OSIRIS-REx mission to asteroid Bennu
January 24, 2019 -- The OSIRIS-REx spacecraft will touch down in 2020 to collect a sample from the surface of Bennu -- a carbon-rich asteroid which may contain the molecular precursors to the origin of life on Earth.
Of more than 500,000 asteroids in the solar system, Bennu is one of only five with the right orbits, sizes and carbonaceous compositions for a sample-return mission. The 510-metre wide asteroid is probably part of a much more massive asteroid -- remaining debris from the formation of the solar system some 4.6 billion years ago.
Launched in September 2016, OSIRIS-REx arrived at Bennu, 110 million kilometres from Earth, in December 2018. On New Year’s Eve, the spacecraft went into orbit around Bennu.
Starting in February, the OSIRIS-REx team will perform a series of close flybys of Bennu, taking high-resolution images of the asteroid to select a sampling site.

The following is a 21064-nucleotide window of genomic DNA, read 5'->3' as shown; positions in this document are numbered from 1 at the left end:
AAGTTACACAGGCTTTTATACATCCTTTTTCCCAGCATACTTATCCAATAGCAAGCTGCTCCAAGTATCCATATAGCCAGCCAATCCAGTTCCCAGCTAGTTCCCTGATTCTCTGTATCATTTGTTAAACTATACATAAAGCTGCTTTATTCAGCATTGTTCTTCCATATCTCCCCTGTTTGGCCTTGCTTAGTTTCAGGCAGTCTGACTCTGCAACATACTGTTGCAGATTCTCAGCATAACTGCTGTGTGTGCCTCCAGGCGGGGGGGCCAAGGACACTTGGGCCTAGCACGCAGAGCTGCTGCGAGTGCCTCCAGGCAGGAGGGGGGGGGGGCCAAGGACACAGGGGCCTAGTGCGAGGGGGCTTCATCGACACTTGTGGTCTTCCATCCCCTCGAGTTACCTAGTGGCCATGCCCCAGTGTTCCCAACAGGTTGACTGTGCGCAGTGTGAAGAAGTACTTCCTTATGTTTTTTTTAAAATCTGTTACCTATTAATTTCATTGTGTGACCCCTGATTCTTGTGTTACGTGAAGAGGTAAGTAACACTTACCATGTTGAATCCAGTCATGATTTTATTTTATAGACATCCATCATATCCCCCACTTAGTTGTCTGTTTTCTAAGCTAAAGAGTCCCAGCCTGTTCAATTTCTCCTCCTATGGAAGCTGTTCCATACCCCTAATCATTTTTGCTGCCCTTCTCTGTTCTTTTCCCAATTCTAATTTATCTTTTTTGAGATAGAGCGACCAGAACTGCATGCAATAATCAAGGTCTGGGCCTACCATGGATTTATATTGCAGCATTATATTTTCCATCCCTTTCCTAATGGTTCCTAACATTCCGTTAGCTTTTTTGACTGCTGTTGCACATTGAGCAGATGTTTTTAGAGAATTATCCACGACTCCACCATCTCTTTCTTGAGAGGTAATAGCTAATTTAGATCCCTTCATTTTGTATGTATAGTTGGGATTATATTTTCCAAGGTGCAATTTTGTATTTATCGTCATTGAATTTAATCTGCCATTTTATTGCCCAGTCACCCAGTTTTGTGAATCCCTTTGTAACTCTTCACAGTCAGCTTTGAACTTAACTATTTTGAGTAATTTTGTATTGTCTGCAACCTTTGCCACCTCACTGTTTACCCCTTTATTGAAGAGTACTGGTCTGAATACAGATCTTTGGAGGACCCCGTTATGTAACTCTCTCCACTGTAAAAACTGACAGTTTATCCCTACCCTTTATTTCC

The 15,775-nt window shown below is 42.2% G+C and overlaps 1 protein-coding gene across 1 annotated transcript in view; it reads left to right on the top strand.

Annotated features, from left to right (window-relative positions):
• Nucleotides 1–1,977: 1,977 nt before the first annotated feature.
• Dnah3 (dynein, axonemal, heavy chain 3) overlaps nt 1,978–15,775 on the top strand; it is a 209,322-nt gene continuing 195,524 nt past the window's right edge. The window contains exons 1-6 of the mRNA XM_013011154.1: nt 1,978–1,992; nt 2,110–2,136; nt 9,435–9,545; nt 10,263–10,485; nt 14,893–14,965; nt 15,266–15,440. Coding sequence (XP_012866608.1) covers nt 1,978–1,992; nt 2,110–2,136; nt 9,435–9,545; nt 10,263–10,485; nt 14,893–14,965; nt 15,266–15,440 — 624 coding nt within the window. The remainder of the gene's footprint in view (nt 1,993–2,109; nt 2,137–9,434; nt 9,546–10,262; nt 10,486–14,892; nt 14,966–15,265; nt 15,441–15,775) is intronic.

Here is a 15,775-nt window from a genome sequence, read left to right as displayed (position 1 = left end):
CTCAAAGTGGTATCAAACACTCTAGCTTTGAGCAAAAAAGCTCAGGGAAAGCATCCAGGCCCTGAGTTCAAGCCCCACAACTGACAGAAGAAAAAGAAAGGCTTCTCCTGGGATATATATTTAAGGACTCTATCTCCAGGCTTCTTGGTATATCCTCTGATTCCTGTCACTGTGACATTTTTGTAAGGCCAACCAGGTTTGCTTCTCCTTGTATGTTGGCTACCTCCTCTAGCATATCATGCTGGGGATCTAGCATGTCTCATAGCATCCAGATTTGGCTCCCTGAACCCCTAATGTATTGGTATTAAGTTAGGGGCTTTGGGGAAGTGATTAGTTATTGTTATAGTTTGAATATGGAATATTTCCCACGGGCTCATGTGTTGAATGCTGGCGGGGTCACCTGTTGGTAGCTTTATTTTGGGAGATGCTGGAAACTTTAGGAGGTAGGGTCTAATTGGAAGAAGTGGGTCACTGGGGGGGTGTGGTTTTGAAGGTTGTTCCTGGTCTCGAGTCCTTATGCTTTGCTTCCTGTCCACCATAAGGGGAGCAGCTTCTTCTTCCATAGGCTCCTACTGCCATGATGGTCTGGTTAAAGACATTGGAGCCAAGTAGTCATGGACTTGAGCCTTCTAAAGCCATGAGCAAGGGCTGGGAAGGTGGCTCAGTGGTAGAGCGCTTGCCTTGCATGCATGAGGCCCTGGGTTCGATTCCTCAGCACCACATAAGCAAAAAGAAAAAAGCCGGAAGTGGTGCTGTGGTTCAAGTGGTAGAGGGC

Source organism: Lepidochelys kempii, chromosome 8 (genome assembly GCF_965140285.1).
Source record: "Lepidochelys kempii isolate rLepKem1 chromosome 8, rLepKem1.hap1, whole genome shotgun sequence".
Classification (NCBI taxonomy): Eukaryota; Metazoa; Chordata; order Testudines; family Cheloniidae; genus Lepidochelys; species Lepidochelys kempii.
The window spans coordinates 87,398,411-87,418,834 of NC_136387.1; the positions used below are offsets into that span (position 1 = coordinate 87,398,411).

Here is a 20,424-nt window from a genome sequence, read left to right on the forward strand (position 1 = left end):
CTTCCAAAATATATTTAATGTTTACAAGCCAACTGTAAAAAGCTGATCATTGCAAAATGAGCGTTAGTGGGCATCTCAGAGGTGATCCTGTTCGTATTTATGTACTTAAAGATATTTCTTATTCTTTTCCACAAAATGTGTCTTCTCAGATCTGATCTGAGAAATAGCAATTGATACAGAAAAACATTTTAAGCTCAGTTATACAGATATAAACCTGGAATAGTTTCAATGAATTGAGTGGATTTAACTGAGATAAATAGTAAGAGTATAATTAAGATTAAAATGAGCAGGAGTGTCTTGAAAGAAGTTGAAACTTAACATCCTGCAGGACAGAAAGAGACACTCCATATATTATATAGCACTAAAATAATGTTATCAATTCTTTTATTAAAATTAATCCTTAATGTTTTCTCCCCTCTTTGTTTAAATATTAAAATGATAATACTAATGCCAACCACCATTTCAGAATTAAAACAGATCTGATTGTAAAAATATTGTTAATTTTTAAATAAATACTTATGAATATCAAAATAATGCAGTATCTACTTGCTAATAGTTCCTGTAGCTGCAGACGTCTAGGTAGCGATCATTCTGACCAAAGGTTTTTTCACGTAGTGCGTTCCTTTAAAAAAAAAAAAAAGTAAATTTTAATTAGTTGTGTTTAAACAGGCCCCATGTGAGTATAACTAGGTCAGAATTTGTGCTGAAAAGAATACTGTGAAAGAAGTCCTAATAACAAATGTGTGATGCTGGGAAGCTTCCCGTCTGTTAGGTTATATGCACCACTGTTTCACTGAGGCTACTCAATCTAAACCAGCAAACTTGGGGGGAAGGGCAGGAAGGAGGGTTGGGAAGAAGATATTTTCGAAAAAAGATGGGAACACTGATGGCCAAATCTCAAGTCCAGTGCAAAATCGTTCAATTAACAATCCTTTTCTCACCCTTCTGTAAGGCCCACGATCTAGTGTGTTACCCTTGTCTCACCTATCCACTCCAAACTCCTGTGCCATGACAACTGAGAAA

During the summer of 2020, the spacecraft will briefly touch the surface of Bennu using a two-metre-long robotic arm, its Touch-and-Go Sample Arm Mechanism (TAGSAM) to retrieve a sample.
The sample head will use high-pressure nitrogen to kick up regolith -- dust and rock particles from millions of years of meteoroid impacts -- during a five-second contact. The TAGSAM can capture particles up to two centimetres in diameter while contact pads can pick up fine dust particles up to one millimetre in diameter.
The OSIRIS-REx team hope to collect up to two kilograms of regolith. The sample will be sealed in a return capsule for the cruise back to Earth, arriving in September 2023.